The seizure of 200 schoolchildren with their parents in Russia, for a total of perhaps 400, presumably by Chechen terrorists, caps a stemwinder of a newsday. The amazing thing is that the headlines were all of a piece: 12 Nepalis executed in Iraq; 2 French journalists held hostage in Iraq; 16 killed in twin bus bombing attacks in Israel; 10 dead in a bombing attack on a Moscow subway. So swiftly did they overtake yesterday's events, the two Russian jetliners downed by Chechen suicide bombers that they might have been one event. So it was no coincidence that the principal US domestic story was on the same subject matter too. Gov. Arnold Schwarzenegger's declaration at the RNC convention should have been laughably trite: that the President understood that the these headlines were tied together by the common thread of terrorism.
He knows you don't reason with terrorists. You defeat them. He knows you can't reason with people blinded by hate. You see, they hate the power of the individual. They hate the progress of women. They hate the religious freedom of others. And they hate the liberating breeze of democracy.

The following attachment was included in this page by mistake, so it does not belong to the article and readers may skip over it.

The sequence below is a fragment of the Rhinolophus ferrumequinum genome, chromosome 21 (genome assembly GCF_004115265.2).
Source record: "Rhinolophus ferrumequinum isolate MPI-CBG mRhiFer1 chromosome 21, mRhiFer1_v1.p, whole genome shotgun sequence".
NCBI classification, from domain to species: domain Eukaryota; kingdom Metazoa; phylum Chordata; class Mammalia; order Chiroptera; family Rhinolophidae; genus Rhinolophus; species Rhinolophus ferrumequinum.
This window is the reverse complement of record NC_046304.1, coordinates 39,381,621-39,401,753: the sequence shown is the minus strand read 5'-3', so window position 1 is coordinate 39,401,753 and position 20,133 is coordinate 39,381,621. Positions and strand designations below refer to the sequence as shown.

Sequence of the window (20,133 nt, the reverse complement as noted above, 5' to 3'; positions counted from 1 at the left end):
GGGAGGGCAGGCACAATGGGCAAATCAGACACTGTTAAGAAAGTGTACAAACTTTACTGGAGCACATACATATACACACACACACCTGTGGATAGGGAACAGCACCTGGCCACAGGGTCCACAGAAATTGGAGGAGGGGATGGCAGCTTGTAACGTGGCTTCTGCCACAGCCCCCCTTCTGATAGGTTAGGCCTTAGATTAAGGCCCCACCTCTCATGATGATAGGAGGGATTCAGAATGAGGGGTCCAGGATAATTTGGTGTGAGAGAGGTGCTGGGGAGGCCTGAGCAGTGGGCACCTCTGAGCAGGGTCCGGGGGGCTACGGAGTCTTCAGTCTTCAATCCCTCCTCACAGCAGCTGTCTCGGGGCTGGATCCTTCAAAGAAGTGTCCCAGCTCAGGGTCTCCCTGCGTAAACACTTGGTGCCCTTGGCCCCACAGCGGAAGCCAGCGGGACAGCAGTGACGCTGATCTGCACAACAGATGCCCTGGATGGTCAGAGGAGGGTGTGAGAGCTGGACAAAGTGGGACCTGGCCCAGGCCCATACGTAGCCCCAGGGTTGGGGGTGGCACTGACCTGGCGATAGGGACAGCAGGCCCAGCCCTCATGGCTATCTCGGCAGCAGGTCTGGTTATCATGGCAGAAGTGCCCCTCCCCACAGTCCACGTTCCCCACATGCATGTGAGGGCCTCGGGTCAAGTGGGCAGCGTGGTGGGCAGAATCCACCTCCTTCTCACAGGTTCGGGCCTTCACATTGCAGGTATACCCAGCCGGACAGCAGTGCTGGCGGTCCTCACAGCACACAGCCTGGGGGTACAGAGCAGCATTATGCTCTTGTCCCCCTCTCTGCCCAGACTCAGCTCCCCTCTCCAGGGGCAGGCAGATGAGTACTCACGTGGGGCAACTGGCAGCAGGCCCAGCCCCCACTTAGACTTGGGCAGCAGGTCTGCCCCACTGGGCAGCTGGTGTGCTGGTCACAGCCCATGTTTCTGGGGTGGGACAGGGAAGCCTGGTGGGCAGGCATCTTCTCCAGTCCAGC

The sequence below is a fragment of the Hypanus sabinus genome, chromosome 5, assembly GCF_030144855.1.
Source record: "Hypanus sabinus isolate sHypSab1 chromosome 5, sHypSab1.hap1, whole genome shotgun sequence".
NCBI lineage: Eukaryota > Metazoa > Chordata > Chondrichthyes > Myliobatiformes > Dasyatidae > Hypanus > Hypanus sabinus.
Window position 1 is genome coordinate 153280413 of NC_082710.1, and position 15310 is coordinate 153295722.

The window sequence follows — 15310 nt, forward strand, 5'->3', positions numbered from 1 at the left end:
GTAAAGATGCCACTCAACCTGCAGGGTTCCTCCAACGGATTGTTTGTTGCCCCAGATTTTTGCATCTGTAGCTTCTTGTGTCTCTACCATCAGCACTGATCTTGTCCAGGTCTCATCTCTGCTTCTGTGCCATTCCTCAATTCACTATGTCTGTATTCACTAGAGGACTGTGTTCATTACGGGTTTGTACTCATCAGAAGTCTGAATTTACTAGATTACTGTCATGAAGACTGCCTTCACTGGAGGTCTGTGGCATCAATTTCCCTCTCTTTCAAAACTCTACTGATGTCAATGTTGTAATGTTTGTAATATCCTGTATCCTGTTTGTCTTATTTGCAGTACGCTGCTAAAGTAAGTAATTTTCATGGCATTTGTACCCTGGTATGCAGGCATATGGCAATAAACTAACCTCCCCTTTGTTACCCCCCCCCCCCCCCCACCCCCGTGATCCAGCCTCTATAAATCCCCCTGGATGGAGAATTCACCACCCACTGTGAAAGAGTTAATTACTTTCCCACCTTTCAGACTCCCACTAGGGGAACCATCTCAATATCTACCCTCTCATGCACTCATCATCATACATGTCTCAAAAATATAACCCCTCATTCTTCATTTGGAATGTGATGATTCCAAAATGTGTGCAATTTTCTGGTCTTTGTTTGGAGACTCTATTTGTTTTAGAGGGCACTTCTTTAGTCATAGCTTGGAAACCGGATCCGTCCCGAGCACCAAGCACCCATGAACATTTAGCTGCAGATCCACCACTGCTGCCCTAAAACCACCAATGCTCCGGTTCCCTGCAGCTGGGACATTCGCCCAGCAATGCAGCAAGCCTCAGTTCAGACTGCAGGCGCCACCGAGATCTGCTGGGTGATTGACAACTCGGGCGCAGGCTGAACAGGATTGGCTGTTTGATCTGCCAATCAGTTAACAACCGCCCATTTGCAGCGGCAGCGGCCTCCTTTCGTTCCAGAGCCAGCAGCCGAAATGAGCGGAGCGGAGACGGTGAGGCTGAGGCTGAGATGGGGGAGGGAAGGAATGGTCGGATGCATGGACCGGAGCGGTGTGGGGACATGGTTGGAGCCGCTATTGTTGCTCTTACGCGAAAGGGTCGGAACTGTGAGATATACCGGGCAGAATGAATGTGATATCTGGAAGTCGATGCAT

But Schwarzenegger had to set out the Presidential proposition like an object of wonder, like an insight slow in coming, the way a man recovering from a stroke gradually remembers how to tie his shoelaces again, because until recently America could not think it; nor France to this day. You don't reason with terrorists. You defeat them. He said it well, slowly and loudly the way you address an audience in an unfamiliar language. But Arnold missed hitting the right note in one thing because his unquenchable optimism will never suit the irremediable sorrow of the price we have to pay. The Governor came near the mark when he related the story of a young wounded soldier.
Let me tell you about the sacrifice and the commitment that I have seen first-hand. In one of the military hospitals I visited, I met a young guy who was in bad shape. He'd lost a leg, he had a hole through his stomach, and his shoulder had been shot through. And the list goes on and on and on.
I could tell that there was no way he could ever return to combat. But when I asked him, "When do you think you'll get out of the hospital?" He said, "Sir, in three weeks." And do you know what he said to me then? He said he was going to get a new leg, and then he was going to get some therapy, and then he was going to go back to Iraq and fight alongside his buddies. And you know what he said to me then? You know what he said to me then? He said, "Arnold, I'll be back."
But it was John McCain who found the phrase, knowing what freight the unsaid bore. "However just the cause, we should shed a tear for all that is lost when war claims its wages from us." Those Russian parents are cradling the wages in their arms.